Hall of Fame fighter-turned-trainer Buddy McGirt is largely responsible for the revival of Sergey Kovalev’s career that has seen the Russian rebound after a crushing KO loss to Eleider Alvarez in 2018 to go on and score back-to-back wins this year that’s put him on the path to fight Canelo Alvarez on Saturday.
McGirt, 55, is confident in his WBO light heavyweight champion even though Kovalev (34-3-1, 29 KOs) is listed as the underdog in Alvarez’s 175-pound debut.
“A big win like this change’s Sergey’s entire life, and I’ll be happy for him because he put in the work,” McGirt told BoxingScene.com. “I always wanted to learn and be better and teach that to others. To me, every fight is a big fight because it’s about the fighter, not myself. We’re going to detour from deep waters.”
The deep waters that McGirt mentioned refers to a potential punishing body attack that Alvarez (52-1-2, 35 KOs) is planning to deliver.
McGirt said that much like Kovalev kept his mandatory challenger Anthony Yarde on the outside with his superior jab in their August affair, he will have to do much of the same to fend off the four-inches-shorter Alvarez whenever he tries to move inside to target the solar plexus.
“I’m passing on little stuff, nothing major, but enough to get the job done,” said McGirt, noting that he is reteaching some of the old-yet-successful tools that Kovalev had learned to neglect throughout the years.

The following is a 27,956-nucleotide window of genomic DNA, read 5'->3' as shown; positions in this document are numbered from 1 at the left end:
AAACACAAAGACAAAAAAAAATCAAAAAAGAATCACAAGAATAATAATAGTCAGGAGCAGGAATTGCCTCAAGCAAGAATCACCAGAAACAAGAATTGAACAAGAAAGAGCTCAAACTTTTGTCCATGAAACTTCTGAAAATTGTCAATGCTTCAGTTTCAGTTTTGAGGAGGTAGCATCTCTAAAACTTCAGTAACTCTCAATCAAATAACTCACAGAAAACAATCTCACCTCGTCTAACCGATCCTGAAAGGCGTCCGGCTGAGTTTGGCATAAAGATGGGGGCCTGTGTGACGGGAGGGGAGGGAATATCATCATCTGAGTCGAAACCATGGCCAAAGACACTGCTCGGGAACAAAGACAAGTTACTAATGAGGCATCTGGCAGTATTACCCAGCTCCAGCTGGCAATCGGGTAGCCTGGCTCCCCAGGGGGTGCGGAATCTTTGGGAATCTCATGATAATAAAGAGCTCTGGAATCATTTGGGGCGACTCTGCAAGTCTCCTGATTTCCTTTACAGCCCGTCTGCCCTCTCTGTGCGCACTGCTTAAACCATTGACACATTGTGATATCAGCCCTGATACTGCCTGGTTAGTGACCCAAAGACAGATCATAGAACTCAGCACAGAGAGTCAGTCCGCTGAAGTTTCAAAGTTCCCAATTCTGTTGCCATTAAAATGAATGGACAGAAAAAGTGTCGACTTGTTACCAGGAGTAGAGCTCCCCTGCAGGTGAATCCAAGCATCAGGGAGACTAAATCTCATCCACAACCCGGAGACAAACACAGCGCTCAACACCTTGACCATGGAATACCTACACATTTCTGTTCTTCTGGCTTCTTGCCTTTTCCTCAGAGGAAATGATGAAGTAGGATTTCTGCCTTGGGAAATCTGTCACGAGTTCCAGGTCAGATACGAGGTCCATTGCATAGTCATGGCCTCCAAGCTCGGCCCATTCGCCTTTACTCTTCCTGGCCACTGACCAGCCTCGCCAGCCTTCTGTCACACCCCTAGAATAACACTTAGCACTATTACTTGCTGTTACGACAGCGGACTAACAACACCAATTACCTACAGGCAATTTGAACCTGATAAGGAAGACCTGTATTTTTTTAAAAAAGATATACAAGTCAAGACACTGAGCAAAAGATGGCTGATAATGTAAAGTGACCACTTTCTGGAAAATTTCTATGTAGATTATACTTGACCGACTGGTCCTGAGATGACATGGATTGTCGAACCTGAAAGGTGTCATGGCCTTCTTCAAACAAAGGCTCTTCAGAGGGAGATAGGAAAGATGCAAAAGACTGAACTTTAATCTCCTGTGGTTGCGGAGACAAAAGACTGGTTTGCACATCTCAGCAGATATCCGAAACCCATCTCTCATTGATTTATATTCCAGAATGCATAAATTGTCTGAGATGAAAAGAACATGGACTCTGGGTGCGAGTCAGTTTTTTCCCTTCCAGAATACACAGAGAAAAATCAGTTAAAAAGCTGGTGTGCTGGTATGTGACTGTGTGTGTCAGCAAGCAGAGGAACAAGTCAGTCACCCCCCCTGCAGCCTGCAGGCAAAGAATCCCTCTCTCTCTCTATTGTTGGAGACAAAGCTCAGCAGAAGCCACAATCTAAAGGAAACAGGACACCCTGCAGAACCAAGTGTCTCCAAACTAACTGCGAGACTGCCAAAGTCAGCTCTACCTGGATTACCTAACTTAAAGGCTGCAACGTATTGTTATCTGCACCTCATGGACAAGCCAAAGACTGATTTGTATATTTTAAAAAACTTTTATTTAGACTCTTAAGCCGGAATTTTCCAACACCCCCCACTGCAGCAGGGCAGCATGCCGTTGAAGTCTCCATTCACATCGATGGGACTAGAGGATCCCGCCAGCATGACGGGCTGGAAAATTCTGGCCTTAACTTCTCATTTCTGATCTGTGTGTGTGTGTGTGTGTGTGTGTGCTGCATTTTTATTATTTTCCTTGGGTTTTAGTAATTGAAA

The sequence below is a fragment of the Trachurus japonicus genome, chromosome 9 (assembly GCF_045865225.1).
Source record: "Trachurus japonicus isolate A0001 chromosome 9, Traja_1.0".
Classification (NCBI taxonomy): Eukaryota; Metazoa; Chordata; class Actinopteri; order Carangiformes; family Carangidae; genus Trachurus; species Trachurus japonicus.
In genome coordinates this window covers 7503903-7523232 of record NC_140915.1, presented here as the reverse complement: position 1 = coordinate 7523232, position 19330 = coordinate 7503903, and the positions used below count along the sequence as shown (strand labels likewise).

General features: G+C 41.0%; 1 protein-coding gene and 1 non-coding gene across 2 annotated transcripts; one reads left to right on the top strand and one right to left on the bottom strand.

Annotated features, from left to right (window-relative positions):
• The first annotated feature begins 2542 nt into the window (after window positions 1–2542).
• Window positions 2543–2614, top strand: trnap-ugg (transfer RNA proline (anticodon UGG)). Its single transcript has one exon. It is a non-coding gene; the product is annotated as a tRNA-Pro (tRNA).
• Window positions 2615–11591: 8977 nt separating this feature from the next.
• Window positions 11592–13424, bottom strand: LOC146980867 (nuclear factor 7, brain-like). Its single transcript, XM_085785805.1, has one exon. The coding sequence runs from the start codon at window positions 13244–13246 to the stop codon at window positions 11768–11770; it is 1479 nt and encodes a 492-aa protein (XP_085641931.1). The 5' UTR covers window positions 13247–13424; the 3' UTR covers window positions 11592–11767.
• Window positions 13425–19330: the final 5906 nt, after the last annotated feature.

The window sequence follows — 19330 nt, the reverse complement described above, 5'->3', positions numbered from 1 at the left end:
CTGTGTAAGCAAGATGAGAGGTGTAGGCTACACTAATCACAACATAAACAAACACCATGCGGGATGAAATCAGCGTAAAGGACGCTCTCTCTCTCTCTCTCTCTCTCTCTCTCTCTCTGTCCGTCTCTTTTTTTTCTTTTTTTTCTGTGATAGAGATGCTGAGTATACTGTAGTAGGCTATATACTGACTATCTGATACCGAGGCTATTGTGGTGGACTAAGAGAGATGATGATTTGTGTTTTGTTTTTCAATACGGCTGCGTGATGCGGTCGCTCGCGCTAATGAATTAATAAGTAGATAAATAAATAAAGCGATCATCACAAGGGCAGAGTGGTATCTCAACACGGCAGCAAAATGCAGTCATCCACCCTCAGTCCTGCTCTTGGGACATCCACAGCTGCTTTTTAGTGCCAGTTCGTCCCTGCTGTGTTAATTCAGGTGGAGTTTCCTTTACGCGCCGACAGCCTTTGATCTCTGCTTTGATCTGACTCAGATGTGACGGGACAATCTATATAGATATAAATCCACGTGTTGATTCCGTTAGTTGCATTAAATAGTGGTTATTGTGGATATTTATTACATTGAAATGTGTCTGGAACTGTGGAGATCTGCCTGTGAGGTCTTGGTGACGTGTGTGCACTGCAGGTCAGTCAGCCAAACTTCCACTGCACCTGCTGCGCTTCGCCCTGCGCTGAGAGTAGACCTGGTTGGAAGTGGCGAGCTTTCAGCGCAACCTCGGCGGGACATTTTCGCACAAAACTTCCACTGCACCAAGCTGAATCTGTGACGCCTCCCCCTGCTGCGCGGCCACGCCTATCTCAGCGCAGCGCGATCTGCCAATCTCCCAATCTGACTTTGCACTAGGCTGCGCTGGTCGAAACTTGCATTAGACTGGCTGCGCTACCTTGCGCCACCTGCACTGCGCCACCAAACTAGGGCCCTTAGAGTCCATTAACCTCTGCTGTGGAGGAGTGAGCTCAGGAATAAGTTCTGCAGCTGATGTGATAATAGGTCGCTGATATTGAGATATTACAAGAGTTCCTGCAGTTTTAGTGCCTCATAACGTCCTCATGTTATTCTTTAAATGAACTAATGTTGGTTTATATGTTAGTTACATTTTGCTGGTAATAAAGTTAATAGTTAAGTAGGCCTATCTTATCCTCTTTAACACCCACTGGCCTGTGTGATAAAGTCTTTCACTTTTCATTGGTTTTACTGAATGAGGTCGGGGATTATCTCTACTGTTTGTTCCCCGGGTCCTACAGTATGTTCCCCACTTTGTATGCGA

McGirt said he’s not concerned about Kovalev’s conditioning or propensity to take a punch to the ribs, which was his kryptonite in losses to Andre Ward, and for a moment, against Yarde that led him to deep waters that forced McGirt to threaten a stop to the fight in between rounds.
McGirt believes that a strong jab will be the answer to the 29-year-old Alvarez’s attack.
“He would say, ‘Buddy, I’m the Krusher.’ I say, ‘we’re going to be the smart Krusher now.’” said McGirt. “If he felt tired, he’ll ask for a day off. I know that he’s 36, not 26. You have to keep the super unleaded in him, and press the foot on the gas at the right time.”
Manouk Akopyan is a sports journalist and member of the Boxing Writers Assn. of America since 2011. He has written for the likes of the Guardian, USA Today, Philadelphia Inquirer, Men’s Health and NFL.com and currently does TV commentary for combat sports programming that airs on Fox Sports. He can be reached on Twitter, Instagram, LinkedIn and YouTube at @ManoukAkopyan or via email at email@example.com.